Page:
Home > Uncategorized > ASIMO Robot from Honda

ASIMO Robot from Honda

Honda has just released a new version of its ASIMO robot, which is now fully autonomous (as opposed to remote-controlled).

ASIMO can navigate complex environments along with people, recognize and distinguish faces and voices — even when people are speaking simultaneously. And it can do a lot of other stuff.

Details are here.  Check out the video below:

 

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As I wrote previously, a lot of people have jobs that are safe from automation not because they are especially advanced or creative, but because they involve skills such as dexterity and hand-eye coordination that are currently beyond the capability of machines.  Things are changing.

And, as I noted here on the subject of personal robots:

The thing is that for a robot to autonomously run around the house doing a variety of tasks requires a very sophisticated level of technology. If that technology is developed and becomes affordable then it will certainly make its way into a variety of commercial applications—in fact, it may well be deployed there first.

It seems to me that if we have affordable personal robots that are actually capable of doing anything useful, then that technology implies that millions of jobs will be at risk in areas like:

  • stocking shelves in supermarkets and other retail stores
  • moving materials in stores and warehouses
  • providing security in a variety of settings

This is the second version of ASIMO. What will the 5th version look like? What about v. 10?

Singularity Hub also has the story.

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Categories: Uncategorized
  1. November 11, 2011 at 1:20 pm

    (Duplicated from my Google+ comment.)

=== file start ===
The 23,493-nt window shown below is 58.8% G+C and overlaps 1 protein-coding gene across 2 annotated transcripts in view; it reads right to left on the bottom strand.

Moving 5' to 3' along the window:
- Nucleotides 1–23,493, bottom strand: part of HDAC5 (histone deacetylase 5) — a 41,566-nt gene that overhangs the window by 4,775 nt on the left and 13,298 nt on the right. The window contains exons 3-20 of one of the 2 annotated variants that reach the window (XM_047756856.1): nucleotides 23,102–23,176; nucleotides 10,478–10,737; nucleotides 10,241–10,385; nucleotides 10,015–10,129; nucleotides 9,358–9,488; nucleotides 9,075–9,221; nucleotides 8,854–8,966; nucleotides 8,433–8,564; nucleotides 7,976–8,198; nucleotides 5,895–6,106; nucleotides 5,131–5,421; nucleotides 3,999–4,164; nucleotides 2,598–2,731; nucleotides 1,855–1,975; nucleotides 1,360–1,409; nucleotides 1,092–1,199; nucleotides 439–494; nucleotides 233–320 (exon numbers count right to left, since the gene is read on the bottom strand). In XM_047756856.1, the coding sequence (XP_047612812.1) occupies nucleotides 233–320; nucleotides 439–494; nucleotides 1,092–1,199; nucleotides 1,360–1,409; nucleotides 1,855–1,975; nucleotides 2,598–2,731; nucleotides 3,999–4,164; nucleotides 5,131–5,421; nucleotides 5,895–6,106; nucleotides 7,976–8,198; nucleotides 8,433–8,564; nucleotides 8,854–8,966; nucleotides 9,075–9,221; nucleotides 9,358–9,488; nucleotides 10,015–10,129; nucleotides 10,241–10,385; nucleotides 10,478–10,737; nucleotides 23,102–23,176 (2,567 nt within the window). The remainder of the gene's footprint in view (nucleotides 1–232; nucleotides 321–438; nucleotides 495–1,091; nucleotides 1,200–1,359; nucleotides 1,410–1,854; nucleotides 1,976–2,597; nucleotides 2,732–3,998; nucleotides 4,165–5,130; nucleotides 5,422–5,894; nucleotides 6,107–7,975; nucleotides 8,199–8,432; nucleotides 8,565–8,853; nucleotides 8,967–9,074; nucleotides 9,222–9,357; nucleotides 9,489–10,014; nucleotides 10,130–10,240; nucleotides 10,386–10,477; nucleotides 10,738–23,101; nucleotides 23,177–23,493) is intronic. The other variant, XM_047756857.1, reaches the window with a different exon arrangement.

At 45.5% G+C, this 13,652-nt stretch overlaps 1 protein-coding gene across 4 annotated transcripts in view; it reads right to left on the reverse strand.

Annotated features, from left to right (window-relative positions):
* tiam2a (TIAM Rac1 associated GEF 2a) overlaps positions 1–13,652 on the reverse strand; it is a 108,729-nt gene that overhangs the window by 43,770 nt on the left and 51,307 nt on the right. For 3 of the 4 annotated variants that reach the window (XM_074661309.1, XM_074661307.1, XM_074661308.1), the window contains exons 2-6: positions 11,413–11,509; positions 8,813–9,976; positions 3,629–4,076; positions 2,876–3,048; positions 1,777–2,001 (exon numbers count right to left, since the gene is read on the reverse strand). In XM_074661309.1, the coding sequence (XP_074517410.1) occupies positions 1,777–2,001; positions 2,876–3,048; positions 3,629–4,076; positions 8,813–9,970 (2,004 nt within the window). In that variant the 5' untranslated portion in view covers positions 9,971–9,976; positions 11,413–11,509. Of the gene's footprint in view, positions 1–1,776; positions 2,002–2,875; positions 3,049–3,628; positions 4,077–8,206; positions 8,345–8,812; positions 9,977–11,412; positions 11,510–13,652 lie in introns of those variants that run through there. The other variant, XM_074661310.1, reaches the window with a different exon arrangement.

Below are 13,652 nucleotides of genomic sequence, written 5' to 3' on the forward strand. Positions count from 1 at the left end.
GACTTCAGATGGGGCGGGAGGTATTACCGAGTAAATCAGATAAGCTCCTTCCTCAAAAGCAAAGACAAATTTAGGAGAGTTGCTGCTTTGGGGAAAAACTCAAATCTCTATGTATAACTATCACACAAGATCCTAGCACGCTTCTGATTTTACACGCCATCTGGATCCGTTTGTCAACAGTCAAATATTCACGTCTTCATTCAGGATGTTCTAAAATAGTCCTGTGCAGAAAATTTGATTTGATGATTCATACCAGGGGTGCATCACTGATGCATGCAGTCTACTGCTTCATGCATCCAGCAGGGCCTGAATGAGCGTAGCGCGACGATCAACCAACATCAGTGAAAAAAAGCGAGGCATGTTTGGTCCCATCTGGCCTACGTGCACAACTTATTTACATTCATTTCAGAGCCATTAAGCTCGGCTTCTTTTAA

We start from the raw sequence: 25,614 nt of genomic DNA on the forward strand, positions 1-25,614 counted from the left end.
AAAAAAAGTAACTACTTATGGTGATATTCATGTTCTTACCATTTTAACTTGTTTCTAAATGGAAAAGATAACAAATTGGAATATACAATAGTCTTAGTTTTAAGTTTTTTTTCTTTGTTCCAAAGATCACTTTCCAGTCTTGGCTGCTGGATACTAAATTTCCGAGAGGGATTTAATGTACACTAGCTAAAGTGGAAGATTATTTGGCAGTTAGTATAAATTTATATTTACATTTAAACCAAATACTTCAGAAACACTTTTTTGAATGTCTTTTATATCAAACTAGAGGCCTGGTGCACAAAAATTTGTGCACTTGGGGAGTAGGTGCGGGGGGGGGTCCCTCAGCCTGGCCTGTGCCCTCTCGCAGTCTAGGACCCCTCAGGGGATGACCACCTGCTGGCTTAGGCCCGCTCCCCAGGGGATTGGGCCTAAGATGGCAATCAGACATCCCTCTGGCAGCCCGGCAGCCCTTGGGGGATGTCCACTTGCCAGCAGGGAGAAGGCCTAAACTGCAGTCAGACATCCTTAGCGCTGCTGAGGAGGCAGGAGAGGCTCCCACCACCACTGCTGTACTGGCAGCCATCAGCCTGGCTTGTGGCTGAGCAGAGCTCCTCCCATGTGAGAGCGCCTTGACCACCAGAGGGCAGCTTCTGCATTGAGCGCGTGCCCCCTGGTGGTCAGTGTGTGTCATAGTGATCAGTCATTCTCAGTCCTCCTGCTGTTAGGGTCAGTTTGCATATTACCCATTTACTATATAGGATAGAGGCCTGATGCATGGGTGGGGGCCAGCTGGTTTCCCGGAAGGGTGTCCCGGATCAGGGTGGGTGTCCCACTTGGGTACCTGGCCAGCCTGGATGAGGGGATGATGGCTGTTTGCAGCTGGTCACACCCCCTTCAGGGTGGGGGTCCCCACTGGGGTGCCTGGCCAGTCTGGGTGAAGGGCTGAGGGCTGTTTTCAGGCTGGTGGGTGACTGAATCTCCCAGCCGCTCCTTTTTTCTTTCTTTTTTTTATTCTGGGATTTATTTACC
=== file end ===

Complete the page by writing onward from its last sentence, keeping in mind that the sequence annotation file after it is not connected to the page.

I stand by my prediction that this will come down to a cost where it is really useful in 2020 (+-2 years). It might take a few years more to replace house keepers, but not much and only because they job pays so poorly. That is why I am worried about 30-40% unemployment within the decade.

    Knowing a price for materials would be helpful for trying to predict when this will be commercially viable. However, 2023 is 3-orders of magnitude change away (based on the slope of the Top500 data). A lot is possible in three orders of magnitude.

    • Liberty
      November 26, 2011 at 4:08 pm

      Getting all we need without work is OK for most of us. The IT revolution will produce all we need without the need for work. The problem is distributing wealth. Work is a market allocating people according to aptitude, wishes and availability. Work distributes wealth, trade is civilizing and is a discipline creating social organisation, a social role and a meaningful life.

      We are going to have to find a lot of other things to do but I think we are up to it. There will be a big increase in sport, arts, nature pursuits, study for its own sake and socializing. The current economic turmoil is a result of government over activity and spending so as work fades it should take government with it as AI becomes powerful enough to take over. What I fear is that there is no shortage of power seekers who want to manipulate and control the rest of us and they will have massively powerful tools to do it with.

  2. Ken
    November 11, 2011 at 2:31 pm

    30% unemployment is already here. In the UK officially there are 2.4 million unemployed.

    There are 3 million who are classed as disabled and unable to work.

    Then there are 8 million who are classed as economically inactive 13.4 million people and rising fast. The work force is about 40 million.

  3. December 18, 2011 at 3:38 pm

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  4. January 14, 2013 at 4:22 am

    Research I read last year coming out of Australia (I think it was Australia) indicated that there were some really interesting prospects for predictive computing. Outside of the issues with robots that can actually function with simple tasks autonomously, there is the issue of “thinking” and predicting situations like a human–this research was fascinating because they found ways in poker situations to teach a computer to bluff–very advanced when it can learn behaviors and choose when to override traditional computer data input!

  1. November 19, 2011 at 8:17 am

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